Fear No More: Brindley Sherratt’s remarkable disc

<div>Fear No More: Brindley Sherratt’s remarkable disc</div>
Fear No More: Brindley Sherratt's remarkable disc

The recent Göttedämmung at the Royal Festival Hall was due to feature Brindley Sherratt as Hagen. It was not to be (although there was a luxury stand-in); in compensation, we have this remarkable disc for Sherratt and the fine pianist Julius Drake. On a purely sonic level, it is so easy just to bask in the sheer beauty of Sherratt’s glorious bass – what a Hagen he would have been for the LPO and Jurowski – but dig deeper and we have here maybe the complete singer. From Schubert through Richard Strauss, Mussorgsky and finally to the music of “this scepter’d isle,’ Sherratt can do no wrong.

The opening Schubert group begins with Fahrt zum Hades (Journey to Hades), D526, an extraordinary song to a text by Mayrhofer those extraordinary journey ends with the question, “Wenn endet diesel Qualen? Wann?” (When, oh when, will these torments end?) before returning to the relative harmonic safety of the opening stanza. The song ends with one of those beautifully resonant low notes that are such a joy to encounter throughout the recital.

Fear No More: Brindley Sherratt's remarkable disc
Photo © Fobrush

All credit to Drake for dealing with Schubert’s demands so comprehensively in Der Schiffer, D 526 a better-known song, its storm visceral. But how fascinating to hear on of Schubert’s Italian songs: L’Incanto degli occhi (The Wonder of the Eyes), slow, miraculous. The same – slow, miraculous – could be said of Auf Der Donau , D 563, a least initially: the variety of Drake’s part, the entreaty of Sherratt’s cries of “wo?” (where) in the more disturbed second stanza.

The song Der Tod und das Mädchen, D 531, is one of Schubert’s best known. Full of contrast, Sherratt and Drake make it into almost an operatic scena: Sherratt’s “voice of Death” is truly disturbing.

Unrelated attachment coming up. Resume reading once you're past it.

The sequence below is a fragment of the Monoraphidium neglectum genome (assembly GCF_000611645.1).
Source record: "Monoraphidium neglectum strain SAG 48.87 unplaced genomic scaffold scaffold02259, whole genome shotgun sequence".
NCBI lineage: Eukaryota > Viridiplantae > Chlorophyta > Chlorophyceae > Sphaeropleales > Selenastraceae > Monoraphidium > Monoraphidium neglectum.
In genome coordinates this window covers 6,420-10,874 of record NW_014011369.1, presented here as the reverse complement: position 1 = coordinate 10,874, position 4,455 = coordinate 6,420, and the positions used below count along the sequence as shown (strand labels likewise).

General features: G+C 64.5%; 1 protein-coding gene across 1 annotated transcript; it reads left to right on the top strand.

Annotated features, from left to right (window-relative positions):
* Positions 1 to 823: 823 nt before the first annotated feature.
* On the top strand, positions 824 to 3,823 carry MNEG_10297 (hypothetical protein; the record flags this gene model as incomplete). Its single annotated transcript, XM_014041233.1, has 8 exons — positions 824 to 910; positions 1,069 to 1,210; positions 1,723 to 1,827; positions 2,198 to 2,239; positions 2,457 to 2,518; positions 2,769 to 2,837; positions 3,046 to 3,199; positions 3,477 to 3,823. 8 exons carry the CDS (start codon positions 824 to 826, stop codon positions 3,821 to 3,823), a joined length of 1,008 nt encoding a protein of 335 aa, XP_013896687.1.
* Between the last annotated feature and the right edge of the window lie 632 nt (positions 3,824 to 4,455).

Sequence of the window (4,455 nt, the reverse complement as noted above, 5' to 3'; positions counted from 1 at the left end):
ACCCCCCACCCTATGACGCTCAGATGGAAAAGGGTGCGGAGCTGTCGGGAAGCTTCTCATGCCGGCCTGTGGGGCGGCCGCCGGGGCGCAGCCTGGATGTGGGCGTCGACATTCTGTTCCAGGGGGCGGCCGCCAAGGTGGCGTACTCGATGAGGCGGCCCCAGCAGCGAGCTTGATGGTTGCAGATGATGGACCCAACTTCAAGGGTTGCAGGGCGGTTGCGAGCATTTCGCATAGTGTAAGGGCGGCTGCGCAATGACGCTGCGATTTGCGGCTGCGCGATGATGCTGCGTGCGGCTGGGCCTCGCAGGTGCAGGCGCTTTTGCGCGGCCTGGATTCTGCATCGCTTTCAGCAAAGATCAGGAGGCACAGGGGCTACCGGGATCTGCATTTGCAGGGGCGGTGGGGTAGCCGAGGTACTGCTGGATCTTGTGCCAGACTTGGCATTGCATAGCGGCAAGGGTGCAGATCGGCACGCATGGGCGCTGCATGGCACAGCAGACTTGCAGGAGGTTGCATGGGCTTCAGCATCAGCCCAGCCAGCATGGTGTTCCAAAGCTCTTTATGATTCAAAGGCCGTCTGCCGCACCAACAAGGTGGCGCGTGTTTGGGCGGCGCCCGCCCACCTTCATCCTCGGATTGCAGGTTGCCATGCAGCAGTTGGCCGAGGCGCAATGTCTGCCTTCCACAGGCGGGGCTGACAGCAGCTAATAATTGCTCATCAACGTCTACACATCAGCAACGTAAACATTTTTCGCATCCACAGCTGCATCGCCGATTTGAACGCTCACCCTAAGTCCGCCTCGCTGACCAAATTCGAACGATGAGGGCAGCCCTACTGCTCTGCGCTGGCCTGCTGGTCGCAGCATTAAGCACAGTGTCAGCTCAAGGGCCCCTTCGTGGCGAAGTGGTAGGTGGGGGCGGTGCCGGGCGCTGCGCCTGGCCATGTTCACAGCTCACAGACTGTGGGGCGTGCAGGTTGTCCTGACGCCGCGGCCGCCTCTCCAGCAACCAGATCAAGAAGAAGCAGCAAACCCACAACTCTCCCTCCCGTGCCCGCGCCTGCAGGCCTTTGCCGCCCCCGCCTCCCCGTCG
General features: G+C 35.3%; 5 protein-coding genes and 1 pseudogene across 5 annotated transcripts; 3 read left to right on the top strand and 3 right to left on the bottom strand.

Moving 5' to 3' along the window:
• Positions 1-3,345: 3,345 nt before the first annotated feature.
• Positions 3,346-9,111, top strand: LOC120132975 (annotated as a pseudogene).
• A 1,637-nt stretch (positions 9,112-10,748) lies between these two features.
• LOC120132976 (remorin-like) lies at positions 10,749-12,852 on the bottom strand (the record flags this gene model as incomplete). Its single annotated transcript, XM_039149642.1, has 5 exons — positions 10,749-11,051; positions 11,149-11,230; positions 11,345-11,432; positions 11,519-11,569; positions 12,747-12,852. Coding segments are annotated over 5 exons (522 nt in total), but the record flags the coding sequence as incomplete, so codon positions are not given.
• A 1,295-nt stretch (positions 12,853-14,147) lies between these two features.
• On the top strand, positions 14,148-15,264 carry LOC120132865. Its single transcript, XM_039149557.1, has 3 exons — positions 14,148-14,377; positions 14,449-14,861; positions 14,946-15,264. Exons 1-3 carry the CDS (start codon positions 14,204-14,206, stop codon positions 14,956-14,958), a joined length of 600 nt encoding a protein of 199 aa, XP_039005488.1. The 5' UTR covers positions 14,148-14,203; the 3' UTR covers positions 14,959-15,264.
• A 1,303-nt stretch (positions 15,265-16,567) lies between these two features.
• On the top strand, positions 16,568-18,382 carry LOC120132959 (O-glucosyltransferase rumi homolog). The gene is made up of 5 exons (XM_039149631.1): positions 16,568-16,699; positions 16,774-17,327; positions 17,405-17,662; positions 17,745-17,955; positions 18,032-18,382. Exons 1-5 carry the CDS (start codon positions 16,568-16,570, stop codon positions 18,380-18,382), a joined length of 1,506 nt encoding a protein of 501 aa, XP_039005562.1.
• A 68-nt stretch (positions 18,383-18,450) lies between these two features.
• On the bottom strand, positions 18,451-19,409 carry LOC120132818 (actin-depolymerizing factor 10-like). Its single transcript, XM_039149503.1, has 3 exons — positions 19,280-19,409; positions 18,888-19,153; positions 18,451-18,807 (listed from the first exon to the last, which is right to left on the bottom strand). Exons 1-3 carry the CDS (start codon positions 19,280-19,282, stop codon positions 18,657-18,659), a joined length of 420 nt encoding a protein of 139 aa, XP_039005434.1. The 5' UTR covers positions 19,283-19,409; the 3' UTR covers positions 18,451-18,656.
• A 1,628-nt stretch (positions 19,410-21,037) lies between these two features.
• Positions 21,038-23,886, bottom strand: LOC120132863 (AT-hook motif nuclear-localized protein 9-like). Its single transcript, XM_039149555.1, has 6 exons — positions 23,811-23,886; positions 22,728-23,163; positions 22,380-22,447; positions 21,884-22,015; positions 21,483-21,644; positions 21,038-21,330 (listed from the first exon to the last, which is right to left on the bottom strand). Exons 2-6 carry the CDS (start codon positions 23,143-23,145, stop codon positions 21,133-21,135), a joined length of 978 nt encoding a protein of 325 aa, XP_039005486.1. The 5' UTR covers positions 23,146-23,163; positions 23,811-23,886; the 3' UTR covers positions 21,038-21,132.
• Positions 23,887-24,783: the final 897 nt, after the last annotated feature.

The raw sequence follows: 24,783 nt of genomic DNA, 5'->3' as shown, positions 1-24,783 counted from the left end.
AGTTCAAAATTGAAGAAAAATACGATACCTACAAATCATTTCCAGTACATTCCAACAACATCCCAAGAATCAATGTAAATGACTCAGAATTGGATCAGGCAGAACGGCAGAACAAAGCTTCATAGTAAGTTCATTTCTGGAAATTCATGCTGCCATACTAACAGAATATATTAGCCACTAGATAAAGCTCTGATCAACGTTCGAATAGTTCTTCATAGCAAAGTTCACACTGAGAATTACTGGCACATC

Fear No More: Brindley Sherratt's remarkable disc
Photo © Foxbrush

Following that with the Richard Strauss song Das Spätboot (The Last Boat) is genius. The harmonic world is like a warm bath of sound; there are some harmonic twists perhaps, that remind us that the original singer for whom the song was intended, Paul Knüpfer, was a noted Ochs Rosenkavalier.

The central item of the disc is Mussorgsky’s Songs and Dances of Death: so we have had German and Italian, now Russian. This is a remarkable account. Although Sherratt has performed the version with orchestra before, but the performance at album’s launch concert at the Wigmore in February with piano was Sherratt’s first public outing with this piece. It sounds as if it is in his bones from birth, though. Sherratt finds lyricism as well as inhabiting Shostakovich’s world, his diction crystal clear, the drama of the final “Field Marshal” in contrast to the desolation of “Trepak”.

It is so wonderful to hear music by John Ireland here, a composer whose music still has not received the recognition it deserves (try his Piano Concerto, it’s only detriment being its length makes it difficult to programme). Here, we are lucky enough to have a supplementary video to the disc, of Sherratt and Drake’s performance of Sea Fever. The text is by John Masefield (from his 1913 Salt-Water Ballads; Ireland’s setting dates from 1913. The harmonies are absolutely radiant in the piano, while Sherratt tells his yarn hypnotically:

The disc gets its title from a song by Gerald Finzi, Fear no more the heat of the sun, a setting of lines from Shakespeare’s Cymbeline. Finzi’s music specialises in a particular type of radiance (you can hear it here, and in instrumental music such as the Clarinet Concerto). Three more English songs complete the disc: Ivor Gurney’s bare, dark By the Bierside (with some remarkable chromatic twists), the valedictory Limehouse Reach by Michael Head returns us to the salty tang of the sea before Captain Smart’s Fancy finds Peter Warlock – and Sherratt, and Drake – in lighter mode.

Billed as Sherratt’s “debut song recital recording,” all I can say is what a way to start. But as John Fallas points out in his excellent notes, Sherratt’s career “has been far from conventional”: Sherratt was originally trained as a trumpeter, but shifted to voice after winning a singing competition (which he had entered purely for fun). He sang with the BBC Singers for 13 years; only in his late thirties did he start singing opera professionally.; a Fiesco Simon Boccanegra at ENO in 2011 is seared on my memory.

The disc is available via Amazon here; Spotify and iDagio below.

Fear No More | Stream on IDAGIO
Listen to Fear No More by Brindley Sherratt, Julius Drake, Franz Schubert, Richard Strauss, Modest Mussorgsky, John Ireland, Gerald Finzi, Ivor Gurney, Michael Head, Peter Warlock. Stream now on IDAGIO
Fear No More: Brindley Sherratt's remarkable disc

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